Learn How to Protect Your Business from Disaster
How quickly a business returns to operation after a tornado, fire, flood or civil emergency often depends on emergency planning and business disaster preparation done well beforehand. Natural disasters can – and do – occur at any time, but up to 40 percent of businesses affected by a disaster never re-open. Your organization is more likely to survive if it plans carefully, puts emergency procedures in place and practices for all kinds of emergencies. These are the messages being shared during National Preparedness Month in September.
Disasters Don’t Plan Ahead. You Can.
National Preparedness Month is designed to raise awareness and encourage Americans to take steps to prepare for emergencies in their homes, schools, workplace, organizations, businesses and places of worship. The month is sponsored by the Ready Campaign, a joint effort of FEMA and the Ad Council. Ready, and its Spanish-language version Listo, ask individuals and businesses to take four key actions:
- Stay informed about the different types of emergencies that could occur and their appropriate responses
- Make an emergency / business disaster plan
- Build an emergency supply kit
- Get involved in your community by taking action to prepare for emergencies
There are many measures business owners and managers can take to start getting ready for unplanned emergencies. A commitment to planning today will help support your employees, your customers and your community. It also protects your business investment and gives your company a better chance for survival.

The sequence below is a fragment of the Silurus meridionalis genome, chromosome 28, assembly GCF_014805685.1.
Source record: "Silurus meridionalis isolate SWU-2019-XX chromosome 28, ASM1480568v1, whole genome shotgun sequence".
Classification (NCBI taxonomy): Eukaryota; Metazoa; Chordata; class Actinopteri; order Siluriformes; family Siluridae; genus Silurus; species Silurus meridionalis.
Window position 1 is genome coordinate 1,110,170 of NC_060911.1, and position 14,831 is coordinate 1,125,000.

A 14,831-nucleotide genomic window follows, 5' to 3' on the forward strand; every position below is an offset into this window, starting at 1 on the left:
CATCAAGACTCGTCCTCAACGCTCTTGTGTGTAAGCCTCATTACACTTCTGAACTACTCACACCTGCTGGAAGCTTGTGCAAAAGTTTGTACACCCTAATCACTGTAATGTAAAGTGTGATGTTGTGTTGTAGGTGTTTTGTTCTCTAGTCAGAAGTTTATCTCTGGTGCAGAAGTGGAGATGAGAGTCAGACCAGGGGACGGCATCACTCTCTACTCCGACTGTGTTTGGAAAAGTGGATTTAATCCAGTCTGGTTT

Every Operation Should Have a Business Disaster Plan
The Ready campaign has developed a variety of free resources specifically for business owners, including:
- Ready Business information brochure
- Ready Business poster
- Business continuity plan
- Business impact analysis worksheet
- Continuity resource worksheet
- Emergency response plan – to protect people property and the environment
- Insurance coverage discussion
- Risk assessment guide
- Worksheet for program coordinators
The campaign offers materials including graphics, videos and tips, brochures, social media content and more. It includes many resources for individuals and other groups, as well.
Safety Signage for Emergency Preparedness
A disorganized evacuation can result in confusion, injury, and property damage. That’s why emergency preparedness planning should always address specific evacuation procedures, including routes, exits and assembly (muster) areas. Most employers create maps from floor diagrams with arrows that designate the exit route assignments. Exit routes should be clearly marked with appropriate emergency signs. This includes emergency exits, assembly points and emergency equipment – such as fire extinguishers, first aid kits and spill kits – that may be needed. And remember to mark the location of your emergency response plan, too!
When practicing for emergencies, evacuation route and assembly / muster point signs help direct people to safety and keep them organized when they get there. If an evacuation is necessary, you will need responsible, trained individuals who can supervise and coordinate activities to ensure a safe and successful evacuation.
FEMA Emergency Preparation App
FEMA encourages everyone to install and become more familiar with the FEMA App. The App allows users to receive weather alerts for up to 5 locations, offers an emergency preparedness checklist, and provides safety tips for varied emergency situations. The App also lists open shelters and gives users the ability to upload and share disaster photos to help first responders.
Business Disaster Planning Resources:
Know the plan
OSHA Emergency Response Plan (ERP) Manual Sign
In the event of an emergency, a well-rehearsed response plan can make all the difference between a safe and successful operation and tragedy. Make a point to familiarize yourself with all workplace emergency routes and locations, as well as the proper procedures for different situations.